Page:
Wednesday, September 26, 2012

Spain Joins Portugal and Greece as Increasing Rather Than Decreasing Problems for Europe

Before Things Can Get Better They Have to Stop Getting Worse

There has never been any question as to whether or not the austerity programs imposed by Europe’s stronger countries (yes, we’re talking about you Germany) on the weaker countries of Spain, Portugal and Greece was a loser, both economically and politically.  The only question was just how much damage the Europeans would do to themselves before they recognized what they were doing was wrong.

The Rain in Spain Falls Mainly on the Plain
The Disruption and Protests Fall Mainly on the Government
Anybody Want to Invest in a Country Undergoing This?

In Spain all of this is illustrated by the growing political problems of the center/right government which has imposed severe contraction on the economy in an attempt, largely useless, to satisfy the European creditors and get its budget deficit reduced.  Spain is a very de-centralized nation, and now some of the larger semi-autonomous areas are starting to talk about secession, you know, the thing that caused the Civil War in the U. S.

The pressures facing the government of Prime Minister Mariano Rajoy mounted on several fronts on Tuesday, as thousands of demonstrators besieged Parliament and Spain’s two largest regions took steps that underscored their deepening economic troubles and displeasure with his austerity plans.

The larger local regions are calling for early elections, elections that could be considered a referendum on whether or not to split from Spain.

Presenting the biggest domestic political challenge, the leader ofCatalonia, Spain’s most powerful economic region, called an early election for Nov. 25 that could turn into an unofficial referendum on whether to split from the rest of the country.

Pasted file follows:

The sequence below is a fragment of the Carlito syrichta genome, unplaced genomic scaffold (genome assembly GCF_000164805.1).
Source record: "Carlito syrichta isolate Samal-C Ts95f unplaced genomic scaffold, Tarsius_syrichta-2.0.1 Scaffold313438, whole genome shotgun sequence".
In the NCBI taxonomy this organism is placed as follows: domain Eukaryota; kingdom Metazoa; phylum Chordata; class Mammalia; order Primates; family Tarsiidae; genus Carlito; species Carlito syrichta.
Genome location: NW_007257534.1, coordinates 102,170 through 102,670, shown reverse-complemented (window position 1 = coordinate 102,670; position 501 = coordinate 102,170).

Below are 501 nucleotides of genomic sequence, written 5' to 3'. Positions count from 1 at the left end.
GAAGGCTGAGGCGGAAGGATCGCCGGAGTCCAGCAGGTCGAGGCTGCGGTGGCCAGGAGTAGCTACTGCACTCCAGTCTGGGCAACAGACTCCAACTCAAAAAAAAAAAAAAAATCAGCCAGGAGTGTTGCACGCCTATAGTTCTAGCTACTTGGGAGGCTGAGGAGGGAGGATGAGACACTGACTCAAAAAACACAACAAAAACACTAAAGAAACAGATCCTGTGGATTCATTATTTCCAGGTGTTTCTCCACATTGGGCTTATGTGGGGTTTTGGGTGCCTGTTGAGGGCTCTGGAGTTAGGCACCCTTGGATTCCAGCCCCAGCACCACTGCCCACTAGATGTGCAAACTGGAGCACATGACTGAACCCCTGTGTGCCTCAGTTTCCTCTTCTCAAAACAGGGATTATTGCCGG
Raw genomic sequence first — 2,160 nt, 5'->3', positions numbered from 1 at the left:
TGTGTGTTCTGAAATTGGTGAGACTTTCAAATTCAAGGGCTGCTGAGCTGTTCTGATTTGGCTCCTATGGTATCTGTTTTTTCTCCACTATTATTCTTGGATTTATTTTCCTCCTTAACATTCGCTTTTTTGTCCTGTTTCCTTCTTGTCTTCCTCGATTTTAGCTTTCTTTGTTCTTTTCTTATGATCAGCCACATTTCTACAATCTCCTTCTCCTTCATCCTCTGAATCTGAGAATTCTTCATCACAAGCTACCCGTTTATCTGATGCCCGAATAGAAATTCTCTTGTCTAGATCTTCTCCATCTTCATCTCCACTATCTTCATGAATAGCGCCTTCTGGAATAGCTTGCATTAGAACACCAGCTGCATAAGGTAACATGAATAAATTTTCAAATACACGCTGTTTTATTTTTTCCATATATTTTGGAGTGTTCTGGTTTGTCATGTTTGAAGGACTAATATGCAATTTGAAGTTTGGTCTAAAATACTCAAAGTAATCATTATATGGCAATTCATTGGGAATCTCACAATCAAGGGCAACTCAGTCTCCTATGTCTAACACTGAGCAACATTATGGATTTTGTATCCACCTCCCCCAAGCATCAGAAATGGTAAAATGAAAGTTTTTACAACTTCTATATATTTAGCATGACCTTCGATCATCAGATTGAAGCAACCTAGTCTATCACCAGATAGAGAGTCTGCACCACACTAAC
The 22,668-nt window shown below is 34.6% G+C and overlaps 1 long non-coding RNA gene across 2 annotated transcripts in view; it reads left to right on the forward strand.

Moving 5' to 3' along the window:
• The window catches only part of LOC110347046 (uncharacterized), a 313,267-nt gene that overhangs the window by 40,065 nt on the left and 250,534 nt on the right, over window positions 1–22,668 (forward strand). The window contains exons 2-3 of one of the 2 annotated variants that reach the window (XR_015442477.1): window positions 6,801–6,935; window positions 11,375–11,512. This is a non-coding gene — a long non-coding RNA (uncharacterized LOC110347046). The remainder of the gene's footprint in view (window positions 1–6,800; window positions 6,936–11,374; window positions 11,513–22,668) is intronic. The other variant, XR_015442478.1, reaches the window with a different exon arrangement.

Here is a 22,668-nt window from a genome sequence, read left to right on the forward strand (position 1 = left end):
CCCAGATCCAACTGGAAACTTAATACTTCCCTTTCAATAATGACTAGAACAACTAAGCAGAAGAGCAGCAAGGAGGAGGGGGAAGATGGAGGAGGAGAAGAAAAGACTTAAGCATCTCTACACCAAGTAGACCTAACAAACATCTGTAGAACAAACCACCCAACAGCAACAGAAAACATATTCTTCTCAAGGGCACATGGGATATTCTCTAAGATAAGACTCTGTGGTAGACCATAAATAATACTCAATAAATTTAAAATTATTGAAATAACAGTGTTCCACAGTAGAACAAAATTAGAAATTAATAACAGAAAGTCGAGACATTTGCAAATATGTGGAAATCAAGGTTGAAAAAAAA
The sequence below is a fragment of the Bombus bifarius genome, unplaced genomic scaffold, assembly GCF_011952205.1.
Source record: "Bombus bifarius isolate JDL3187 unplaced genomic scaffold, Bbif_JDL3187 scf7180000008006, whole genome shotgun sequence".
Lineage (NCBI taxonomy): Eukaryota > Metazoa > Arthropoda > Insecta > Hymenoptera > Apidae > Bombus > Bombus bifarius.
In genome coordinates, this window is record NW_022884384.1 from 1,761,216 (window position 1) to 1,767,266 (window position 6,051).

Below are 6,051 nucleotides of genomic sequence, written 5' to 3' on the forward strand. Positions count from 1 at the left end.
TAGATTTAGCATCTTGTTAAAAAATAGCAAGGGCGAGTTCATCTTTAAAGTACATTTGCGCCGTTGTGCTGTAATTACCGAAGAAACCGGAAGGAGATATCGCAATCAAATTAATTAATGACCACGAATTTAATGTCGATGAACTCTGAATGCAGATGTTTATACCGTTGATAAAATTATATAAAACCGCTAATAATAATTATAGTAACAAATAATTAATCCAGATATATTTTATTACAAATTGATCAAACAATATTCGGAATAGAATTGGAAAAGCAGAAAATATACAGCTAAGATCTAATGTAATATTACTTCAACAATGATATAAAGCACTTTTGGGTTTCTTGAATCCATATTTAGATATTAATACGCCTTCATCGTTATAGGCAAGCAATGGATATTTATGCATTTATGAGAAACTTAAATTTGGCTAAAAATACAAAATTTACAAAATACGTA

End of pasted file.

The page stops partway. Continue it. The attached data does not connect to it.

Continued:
Catalonia’s demands for more autonomy have been fueled by its own financial problems, which forced the Catalan government last month to request $6.5 billion from an emergency fund of $23.3 billion set up by Mr. Rajoy’s government to help regions meet their debt financing obligations.

Exactly what all this means, or how it will play out is unknown.  And that in itself if a problem, financial institutions and economics hates uncertainty. 

Economists warned that the call for a Catalonia election added yet another element of uncertainty for Spain.

“Once comforted in power after elections, the government could then work more constructively towards a redefinition of the relationship between the central government and the regions,” said Gilles Mo√ęc, an economist at Deutsche Bank in London. “Still, in the meantime, political turmoil in Spain’s richest region could generate the kind of market reaction which would precipitate a request for European support by Madrid.”

Eventually even the blind European policy makers will come to understand what they are doing is wrong.  How long is that eventuality?  As long as it takes.


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